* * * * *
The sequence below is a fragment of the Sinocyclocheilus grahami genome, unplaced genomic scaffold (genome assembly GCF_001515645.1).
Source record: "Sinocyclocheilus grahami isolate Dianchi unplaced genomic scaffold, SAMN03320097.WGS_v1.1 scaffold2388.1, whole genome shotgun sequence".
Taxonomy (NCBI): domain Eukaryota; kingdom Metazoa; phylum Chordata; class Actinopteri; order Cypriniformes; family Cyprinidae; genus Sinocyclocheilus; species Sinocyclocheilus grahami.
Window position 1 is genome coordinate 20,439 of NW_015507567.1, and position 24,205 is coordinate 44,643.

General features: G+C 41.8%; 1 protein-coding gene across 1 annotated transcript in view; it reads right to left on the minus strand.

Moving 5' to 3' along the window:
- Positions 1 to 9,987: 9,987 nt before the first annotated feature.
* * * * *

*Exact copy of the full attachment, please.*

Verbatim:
The sequence below is a fragment of the Sinocyclocheilus grahami genome, unplaced genomic scaffold (genome assembly GCF_001515645.1).
Source record: "Sinocyclocheilus grahami isolate Dianchi unplaced genomic scaffold, SAMN03320097.WGS_v1.1 scaffold2388.1, whole genome shotgun sequence".
Taxonomy (NCBI): domain Eukaryota; kingdom Metazoa; phylum Chordata; class Actinopteri; order Cypriniformes; family Cyprinidae; genus Sinocyclocheilus; species Sinocyclocheilus grahami.
Window position 1 is genome coordinate 20,439 of NW_015507567.1, and position 24,205 is coordinate 44,643.

General features: G+C 41.8%; 1 protein-coding gene across 1 annotated transcript in view; it reads right to left on the minus strand.

Moving 5' to 3' along the window:
- Positions 1 to 9,987: 9,987 nt before the first annotated feature.